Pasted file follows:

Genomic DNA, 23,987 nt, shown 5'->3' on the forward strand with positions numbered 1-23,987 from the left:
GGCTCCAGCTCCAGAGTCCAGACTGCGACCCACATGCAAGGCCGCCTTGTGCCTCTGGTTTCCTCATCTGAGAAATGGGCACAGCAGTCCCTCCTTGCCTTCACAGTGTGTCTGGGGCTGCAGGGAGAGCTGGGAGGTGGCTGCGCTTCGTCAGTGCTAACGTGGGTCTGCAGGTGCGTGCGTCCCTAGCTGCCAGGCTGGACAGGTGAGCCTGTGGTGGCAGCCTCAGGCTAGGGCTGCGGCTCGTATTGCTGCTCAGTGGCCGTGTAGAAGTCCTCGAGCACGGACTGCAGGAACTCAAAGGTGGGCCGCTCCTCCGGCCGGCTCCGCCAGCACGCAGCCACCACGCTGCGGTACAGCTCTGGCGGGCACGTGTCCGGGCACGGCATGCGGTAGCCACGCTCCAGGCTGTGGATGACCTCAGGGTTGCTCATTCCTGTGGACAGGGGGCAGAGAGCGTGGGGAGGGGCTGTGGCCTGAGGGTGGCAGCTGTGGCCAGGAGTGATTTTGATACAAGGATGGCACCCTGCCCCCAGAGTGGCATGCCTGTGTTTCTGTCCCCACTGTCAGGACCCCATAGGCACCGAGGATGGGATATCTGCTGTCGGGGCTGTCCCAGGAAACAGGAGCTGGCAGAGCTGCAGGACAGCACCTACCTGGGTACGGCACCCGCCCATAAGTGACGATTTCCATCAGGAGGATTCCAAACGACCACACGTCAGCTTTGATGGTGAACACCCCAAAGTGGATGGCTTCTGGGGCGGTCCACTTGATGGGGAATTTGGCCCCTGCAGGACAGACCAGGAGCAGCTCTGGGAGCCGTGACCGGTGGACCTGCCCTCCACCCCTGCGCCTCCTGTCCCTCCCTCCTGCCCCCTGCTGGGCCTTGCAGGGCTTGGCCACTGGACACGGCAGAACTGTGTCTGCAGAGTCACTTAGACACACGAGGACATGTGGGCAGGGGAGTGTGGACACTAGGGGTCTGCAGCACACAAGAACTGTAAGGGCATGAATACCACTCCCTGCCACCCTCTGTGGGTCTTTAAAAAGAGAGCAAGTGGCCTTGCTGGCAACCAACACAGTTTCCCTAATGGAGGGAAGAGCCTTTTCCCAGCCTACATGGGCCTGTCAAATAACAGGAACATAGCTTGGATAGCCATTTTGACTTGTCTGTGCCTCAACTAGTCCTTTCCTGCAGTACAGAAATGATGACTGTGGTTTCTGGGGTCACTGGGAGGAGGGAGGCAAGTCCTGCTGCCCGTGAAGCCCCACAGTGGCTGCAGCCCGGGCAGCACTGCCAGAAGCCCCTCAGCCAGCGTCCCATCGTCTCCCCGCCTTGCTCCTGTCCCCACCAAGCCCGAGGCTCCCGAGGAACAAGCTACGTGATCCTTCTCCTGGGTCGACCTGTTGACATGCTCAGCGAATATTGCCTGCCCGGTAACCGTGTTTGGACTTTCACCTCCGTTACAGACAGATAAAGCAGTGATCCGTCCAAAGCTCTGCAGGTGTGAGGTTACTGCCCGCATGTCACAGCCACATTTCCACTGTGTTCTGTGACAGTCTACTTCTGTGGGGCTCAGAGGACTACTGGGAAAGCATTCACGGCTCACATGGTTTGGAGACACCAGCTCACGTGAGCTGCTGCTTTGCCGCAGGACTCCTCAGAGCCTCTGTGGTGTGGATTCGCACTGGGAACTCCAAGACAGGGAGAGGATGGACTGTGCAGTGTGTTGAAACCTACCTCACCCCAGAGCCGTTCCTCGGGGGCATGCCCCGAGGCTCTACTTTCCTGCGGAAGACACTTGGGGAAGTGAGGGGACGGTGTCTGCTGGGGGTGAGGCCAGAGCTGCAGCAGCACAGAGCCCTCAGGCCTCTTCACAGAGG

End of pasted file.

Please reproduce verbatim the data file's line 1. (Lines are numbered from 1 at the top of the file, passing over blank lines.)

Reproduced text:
Genomic DNA, 23,987 nt, shown 5'->3' on the forward strand with positions numbered 1-23,987 from the left: